Over the weekend, during a rousing game of the Michael Jackson: The Experience, a friend and I started talking about how we would love a game like this based on Beyoncé! Every woman would love to be Sasha Fierce for a few moments in time to B’s sassy moves. Well it turns out that this was almost a reality. WHAT?! I know!
Gate Five, the company behind the game, alleges she abandoned development of a motion-sensing dance video game that was going to be called Starpower: Beyoncé. Gate Five is asking for huge damages — “the hundreds of millions of dollars in profits that Gate Five could have realized if she had honored the Agreement,” according to the lawsuit.
Beyoncé has attempted to have the lawsuit dismissed on two occasions, but the New York appeals court said on Thursday November 15, 2012 that there were “triable issues” as to whether the singer had breached the licensing deal between her and Gate Five.
A termination clause in the video game contract mandated that a certain amount of money be in place by an agreed-upon date or Beyoncé could bail, Courthouse News reports.
“Issues of fact remain as to whether defendants intended to forgo their right to terminate the licensing agreement, under a financing contingency clause, for plaintiff’s failure to obtain ‘committed financing or additional capital’ by a certain date,” the unsigned opinion states. “The record shows that defendants never objected to and worked actively toward closing on the loan which would not occur by that date.”
“The record also raises issues as to whether defendants’ own actions or bad faith caused or prevented plaintiff from securing financing by the deadline and whether plaintiff is entitled to an injunction to prevent defendants from utilizing their services in a competing video-game project during the prescribed period,” the justices added.
While the New York State Supreme Court Appellate Division has stated the Beyoncé video game lawsuit must continue, this does not mean the singer is necessarily at fault, but that evidence must be presented to a jury to decide whether she honored the contract.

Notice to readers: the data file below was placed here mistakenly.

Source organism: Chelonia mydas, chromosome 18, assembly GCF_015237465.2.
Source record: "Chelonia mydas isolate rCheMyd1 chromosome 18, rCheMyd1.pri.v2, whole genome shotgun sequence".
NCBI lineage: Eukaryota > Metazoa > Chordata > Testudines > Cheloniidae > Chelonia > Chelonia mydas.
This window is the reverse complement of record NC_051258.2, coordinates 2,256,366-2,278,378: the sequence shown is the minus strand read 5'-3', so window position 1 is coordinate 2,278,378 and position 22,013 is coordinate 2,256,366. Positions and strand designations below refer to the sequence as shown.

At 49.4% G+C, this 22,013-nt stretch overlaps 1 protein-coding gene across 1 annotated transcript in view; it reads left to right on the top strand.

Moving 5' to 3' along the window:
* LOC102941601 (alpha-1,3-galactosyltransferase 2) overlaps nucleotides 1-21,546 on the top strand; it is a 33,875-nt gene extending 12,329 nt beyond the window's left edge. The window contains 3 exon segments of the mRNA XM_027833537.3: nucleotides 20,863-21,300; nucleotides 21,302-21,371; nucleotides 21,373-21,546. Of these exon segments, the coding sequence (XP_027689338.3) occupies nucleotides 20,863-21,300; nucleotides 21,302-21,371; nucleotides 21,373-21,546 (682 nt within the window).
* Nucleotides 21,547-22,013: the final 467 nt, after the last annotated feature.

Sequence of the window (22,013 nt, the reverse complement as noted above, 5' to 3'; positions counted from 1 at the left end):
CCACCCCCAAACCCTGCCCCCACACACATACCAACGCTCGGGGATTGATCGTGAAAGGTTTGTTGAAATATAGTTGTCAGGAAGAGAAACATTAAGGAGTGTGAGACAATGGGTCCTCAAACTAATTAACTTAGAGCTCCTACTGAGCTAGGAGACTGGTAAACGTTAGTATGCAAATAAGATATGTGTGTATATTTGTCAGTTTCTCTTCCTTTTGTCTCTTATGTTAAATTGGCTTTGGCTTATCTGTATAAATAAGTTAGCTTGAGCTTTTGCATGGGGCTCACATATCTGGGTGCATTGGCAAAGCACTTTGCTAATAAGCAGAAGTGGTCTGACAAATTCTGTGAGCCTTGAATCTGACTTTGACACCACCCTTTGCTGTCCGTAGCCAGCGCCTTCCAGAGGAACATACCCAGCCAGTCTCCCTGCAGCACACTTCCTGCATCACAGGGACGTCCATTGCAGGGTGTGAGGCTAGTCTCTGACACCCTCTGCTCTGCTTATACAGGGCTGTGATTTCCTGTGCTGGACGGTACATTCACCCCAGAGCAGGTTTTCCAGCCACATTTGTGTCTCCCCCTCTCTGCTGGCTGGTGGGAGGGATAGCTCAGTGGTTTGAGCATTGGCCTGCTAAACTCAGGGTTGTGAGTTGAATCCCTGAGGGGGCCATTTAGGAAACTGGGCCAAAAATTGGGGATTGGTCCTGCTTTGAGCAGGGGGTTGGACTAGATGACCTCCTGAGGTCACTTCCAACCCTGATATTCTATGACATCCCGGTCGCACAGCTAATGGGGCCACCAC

I am curious to find out why Beyoncé withdrew from the deal. There is a large fan base that would’ve flocked to stores to purchase this game. Will Beyoncé’s “starpower” get her off the hook? Does she have a legitimate reason for withdrawing from the deal? Will we ever get to learn B’s moves? I’m very interested to see the issues and facts of this case unfold.
This has not been Beyoncé’s only legal battle this year. She and husband Jay-Z have hit the headlines this year for applying to register the name of their daughter, Blue Ivy, as a trademark. When a Boston wedding planner succeeded recently in registering her business’s name, BLUE IVY, it was widely reported that the famous couple’s application had been abandoned. However, it has not. A search of the United States Patent and Trademark Office reveals that the application is still alive. USPTO records also show that a clothing boutique in Sturgeon Bay, Wisconsin, had registered its name, BLUE IVY, as a word and design mark last year, before Blue Ivy Carter was even born – it had been trading since 2000. Will Beyoncé and Jay-Z still be able to turn their daughter’s name into a brand? It seems plausible because they’ve registered BLUE IVY CARTER as well and can use that if they loose for BLUE IVY.